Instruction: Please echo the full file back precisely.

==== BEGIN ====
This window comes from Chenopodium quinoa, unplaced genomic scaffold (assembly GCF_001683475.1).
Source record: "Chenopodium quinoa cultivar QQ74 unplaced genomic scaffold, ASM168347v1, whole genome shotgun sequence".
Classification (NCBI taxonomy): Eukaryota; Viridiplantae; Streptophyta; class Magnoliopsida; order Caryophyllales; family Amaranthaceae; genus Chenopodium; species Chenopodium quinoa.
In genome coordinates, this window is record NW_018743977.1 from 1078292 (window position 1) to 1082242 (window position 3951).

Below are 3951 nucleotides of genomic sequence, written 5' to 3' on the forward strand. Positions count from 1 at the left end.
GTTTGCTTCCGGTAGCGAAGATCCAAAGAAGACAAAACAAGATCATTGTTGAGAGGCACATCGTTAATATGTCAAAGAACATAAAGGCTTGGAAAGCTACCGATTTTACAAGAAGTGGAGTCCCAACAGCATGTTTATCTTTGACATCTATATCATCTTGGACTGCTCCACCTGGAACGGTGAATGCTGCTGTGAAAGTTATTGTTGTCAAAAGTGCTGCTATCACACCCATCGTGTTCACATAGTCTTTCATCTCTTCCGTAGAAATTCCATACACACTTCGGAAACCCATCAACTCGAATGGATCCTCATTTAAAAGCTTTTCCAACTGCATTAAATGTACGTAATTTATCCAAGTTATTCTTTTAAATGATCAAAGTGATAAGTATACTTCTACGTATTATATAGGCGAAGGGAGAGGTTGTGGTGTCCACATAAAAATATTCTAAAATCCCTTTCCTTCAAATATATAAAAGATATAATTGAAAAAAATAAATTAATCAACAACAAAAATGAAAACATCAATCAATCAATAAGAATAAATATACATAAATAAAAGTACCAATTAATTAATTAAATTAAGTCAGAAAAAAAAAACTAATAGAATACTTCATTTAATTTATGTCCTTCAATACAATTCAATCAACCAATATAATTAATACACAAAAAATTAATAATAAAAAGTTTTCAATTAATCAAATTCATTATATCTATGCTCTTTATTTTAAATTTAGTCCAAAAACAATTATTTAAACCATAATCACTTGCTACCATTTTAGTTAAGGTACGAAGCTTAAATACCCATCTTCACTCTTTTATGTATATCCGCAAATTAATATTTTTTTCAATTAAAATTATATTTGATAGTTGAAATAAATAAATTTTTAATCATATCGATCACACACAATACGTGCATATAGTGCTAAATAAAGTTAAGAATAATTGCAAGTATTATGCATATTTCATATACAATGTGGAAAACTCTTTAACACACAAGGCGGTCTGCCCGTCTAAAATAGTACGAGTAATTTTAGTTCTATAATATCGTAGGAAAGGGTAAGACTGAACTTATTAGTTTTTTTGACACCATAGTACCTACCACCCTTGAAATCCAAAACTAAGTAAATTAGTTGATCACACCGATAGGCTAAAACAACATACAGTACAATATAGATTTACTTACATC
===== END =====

This window comes from Chenopodium quinoa, unplaced genomic scaffold (assembly GCF_001683475.1).
Source record: "Chenopodium quinoa cultivar QQ74 unplaced genomic scaffold, ASM168347v1, whole genome shotgun sequence".
Classification (NCBI taxonomy): Eukaryota; Viridiplantae; Streptophyta; class Magnoliopsida; order Caryophyllales; family Amaranthaceae; genus Chenopodium; species Chenopodium quinoa.
In genome coordinates, this window is record NW_018743977.1 from 1078292 (window position 1) to 1082242 (window position 3951).

Below are 3951 nucleotides of genomic sequence, written 5' to 3' on the forward strand. Positions count from 1 at the left end.
GTTTGCTTCCGGTAGCGAAGATCCAAAGAAGACAAAACAAGATCATTGTTGAGAGGCACATCGTTAATATGTCAAAGAACATAAAGGCTTGGAAAGCTACCGATTTTACAAGAAGTGGAGTCCCAACAGCATGTTTATCTTTGACATCTATATCATCTTGGACTGCTCCACCTGGAACGGTGAATGCTGCTGTGAAAGTTATTGTTGTCAAAAGTGCTGCTATCACACCCATCGTGTTCACATAGTCTTTCATCTCTTCCGTAGAAATTCCATACACACTTCGGAAACCCATCAACTCGAATGGATCCTCATTTAAAAGCTTTTCCAACTGCATTAAATGTACGTAATTTATCCAAGTTATTCTTTTAAATGATCAAAGTGATAAGTATACTTCTACGTATTATATAGGCGAAGGGAGAGGTTGTGGTGTCCACATAAAAATATTCTAAAATCCCTTTCCTTCAAATATATAAAAGATATAATTGAAAAAAATAAATTAATCAACAACAAAAATGAAAACATCAATCAATCAATAAGAATAAATATACATAAATAAAAGTACCAATTAATTAATTAAATTAAGTCAGAAAAAAAAAACTAATAGAATACTTCATTTAATTTATGTCCTTCAATACAATTCAATCAACCAATATAATTAATACACAAAAAATTAATAATAAAAAGTTTTCAATTAATCAAATTCATTATATCTATGCTCTTTATTTTAAATTTAGTCCAAAAACAATTATTTAAACCATAATCACTTGCTACCATTTTAGTTAAGGTACGAAGCTTAAATACCCATCTTCACTCTTTTATGTATATCCGCAAATTAATATTTTTTTCAATTAAAATTATATTTGATAGTTGAAATAAATAAATTTTTAATCATATCGATCACACACAATACGTGCATATAGTGCTAAATAAAGTTAAGAATAATTGCAAGTATTATGCATATTTCATATACAATGTGGAAAACTCTTTAACACACAAGGCGGTCTGCCCGTCTAAAATAGTACGAGTAATTTTAGTTCTATAATATCGTAGGAAAGGGTAAGACTGAACTTATTAGTTTTTTTGACACCATAGTACCTACCACCCTTGAAATCCAAAACTAAGTAAATTAGTTGATCACACCGATAGGCTAAAACAACATACAGTACAATATAGATTTACTTACATC